A lot of libertarians were influenced by novelist Ayn Rand. It's important to keep in mind that she wrote her novels in a different time, when it was radical to suggest that profit and self-interest might not be bad. While I think it's possible to get some useful things out of her novels--a sense of outrage at the destructive capability of government intervention, for example--there's not a lot more to be learned from them. I read it in high school, and was briefly excited. It opened my mind to different ways of thinking about the world. I soured on the philosophy itself pretty quickly, however.
Charles Murray has a new review of two recent books about Rand, and it has some great criticism. When I look at the lives of the people who created and tried to live by the Objectivist philosophy, I don't really see anything that makes me want to jump on board. They seem miserable, hypocritical, self-deceptive, and prone to witch-hunts and purity tests that seem more like religion than rational philosophy.
There are plenty of knocks against the philosophy itself. David Friedman points out that her derivation of "ought" from "is" doesn't follow. Bryan Caplan suggests that her philosophy is at adds with evolutionary psychology (the same occurred to me after reading Nathaniel Brandon's biography a few years ago; they seemed to think human nature could be overcome by pure rational thought, or perhaps that human nature was pure rational thought--but evolution selects for reproductive success, not rationality. The results were affairs that ended badly.). Roy Childs pointed out years ago that the logical conclusion of her philosophy is Anarcho-Capitalism, not minarchy. A quick Google search will show you other critiques of Objectivism, although some of them are weak.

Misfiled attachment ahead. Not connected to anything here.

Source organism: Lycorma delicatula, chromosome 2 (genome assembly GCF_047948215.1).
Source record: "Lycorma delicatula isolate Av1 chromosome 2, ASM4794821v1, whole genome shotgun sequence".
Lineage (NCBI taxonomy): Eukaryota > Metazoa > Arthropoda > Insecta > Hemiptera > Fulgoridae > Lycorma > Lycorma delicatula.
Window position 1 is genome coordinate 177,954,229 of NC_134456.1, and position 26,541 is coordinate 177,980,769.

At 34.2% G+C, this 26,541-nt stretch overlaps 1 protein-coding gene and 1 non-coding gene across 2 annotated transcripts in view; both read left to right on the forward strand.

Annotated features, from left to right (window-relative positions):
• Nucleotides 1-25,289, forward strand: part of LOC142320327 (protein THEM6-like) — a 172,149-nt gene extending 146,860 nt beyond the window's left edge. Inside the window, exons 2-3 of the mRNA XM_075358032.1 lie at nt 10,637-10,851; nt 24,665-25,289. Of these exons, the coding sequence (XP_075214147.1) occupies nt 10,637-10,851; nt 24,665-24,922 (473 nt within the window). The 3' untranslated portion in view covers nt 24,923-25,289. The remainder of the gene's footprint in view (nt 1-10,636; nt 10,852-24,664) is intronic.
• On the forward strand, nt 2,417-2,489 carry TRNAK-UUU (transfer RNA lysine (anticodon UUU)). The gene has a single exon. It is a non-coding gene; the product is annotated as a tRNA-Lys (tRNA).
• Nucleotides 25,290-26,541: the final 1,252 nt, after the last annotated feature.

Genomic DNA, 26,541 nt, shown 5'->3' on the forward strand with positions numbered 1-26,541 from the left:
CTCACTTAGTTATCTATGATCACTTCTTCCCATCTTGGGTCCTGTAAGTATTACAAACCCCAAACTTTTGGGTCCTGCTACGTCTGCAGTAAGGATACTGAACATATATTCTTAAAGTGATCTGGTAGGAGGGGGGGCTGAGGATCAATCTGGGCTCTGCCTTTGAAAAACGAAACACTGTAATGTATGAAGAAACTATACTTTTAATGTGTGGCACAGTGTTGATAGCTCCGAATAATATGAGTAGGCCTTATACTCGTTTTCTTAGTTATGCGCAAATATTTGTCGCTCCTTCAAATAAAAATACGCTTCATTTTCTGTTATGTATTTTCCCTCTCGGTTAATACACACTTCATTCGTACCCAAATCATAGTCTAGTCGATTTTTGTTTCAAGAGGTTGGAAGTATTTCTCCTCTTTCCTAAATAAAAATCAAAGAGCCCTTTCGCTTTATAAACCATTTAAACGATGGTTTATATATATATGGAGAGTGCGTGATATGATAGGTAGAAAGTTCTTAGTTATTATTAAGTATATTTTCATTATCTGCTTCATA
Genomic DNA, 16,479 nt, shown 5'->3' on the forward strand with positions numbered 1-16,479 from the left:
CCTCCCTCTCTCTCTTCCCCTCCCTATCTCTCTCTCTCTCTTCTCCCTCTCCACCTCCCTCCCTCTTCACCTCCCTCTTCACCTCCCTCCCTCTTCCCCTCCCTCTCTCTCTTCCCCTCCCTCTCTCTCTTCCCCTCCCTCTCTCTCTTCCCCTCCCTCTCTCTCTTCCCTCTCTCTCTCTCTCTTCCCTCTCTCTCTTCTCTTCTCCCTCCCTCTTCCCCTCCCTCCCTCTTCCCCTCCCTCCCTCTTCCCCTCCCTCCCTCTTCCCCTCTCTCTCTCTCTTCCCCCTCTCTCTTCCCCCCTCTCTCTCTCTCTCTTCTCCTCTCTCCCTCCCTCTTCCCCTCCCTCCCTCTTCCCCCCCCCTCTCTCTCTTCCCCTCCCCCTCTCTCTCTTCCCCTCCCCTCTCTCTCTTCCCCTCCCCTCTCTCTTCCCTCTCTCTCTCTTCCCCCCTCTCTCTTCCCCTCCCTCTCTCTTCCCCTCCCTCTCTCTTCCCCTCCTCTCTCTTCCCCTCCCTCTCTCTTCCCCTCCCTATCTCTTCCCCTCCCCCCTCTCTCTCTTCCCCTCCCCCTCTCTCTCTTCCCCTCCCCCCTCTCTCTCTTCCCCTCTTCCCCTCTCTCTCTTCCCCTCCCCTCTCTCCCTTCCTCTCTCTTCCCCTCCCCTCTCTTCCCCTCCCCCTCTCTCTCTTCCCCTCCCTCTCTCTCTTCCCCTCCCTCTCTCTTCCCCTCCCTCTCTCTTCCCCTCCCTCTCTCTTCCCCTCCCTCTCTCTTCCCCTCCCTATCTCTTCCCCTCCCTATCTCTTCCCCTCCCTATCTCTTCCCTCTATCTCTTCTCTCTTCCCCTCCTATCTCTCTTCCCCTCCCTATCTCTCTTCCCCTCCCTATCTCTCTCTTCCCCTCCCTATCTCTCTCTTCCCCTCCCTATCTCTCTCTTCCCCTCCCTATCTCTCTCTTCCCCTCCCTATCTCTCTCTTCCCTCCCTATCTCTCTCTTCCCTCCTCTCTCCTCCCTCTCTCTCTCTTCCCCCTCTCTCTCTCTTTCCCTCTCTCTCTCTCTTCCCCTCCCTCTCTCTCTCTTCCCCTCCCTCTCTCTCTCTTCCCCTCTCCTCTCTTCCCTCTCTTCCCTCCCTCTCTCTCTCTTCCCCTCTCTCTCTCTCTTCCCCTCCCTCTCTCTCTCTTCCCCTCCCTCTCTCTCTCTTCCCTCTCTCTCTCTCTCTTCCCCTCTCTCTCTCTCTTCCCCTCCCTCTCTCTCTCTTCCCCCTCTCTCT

(SPOILERS for Atlas Shrugged below)
It has also always bothered me that Galt's Gulch is hidden by some kind of holographic screen, which is a pretty serious public good, yet we're also told that there's no taxation. So who pays for the screen? Surely it's not charity; that would be, in Rand's view, evil. The rest of the economics is pretty laughable, too--even with a motor that pulls static electricity from the air, they could not have a complex, wealthy modern society without heavy trade with the outside world, for natural resources at the very least. They'd be lucky to achieve subsistence. It reminds me of Art Carden's critique of the end of Wall-e: If they decide to try farming, 90% of the population will die within a year.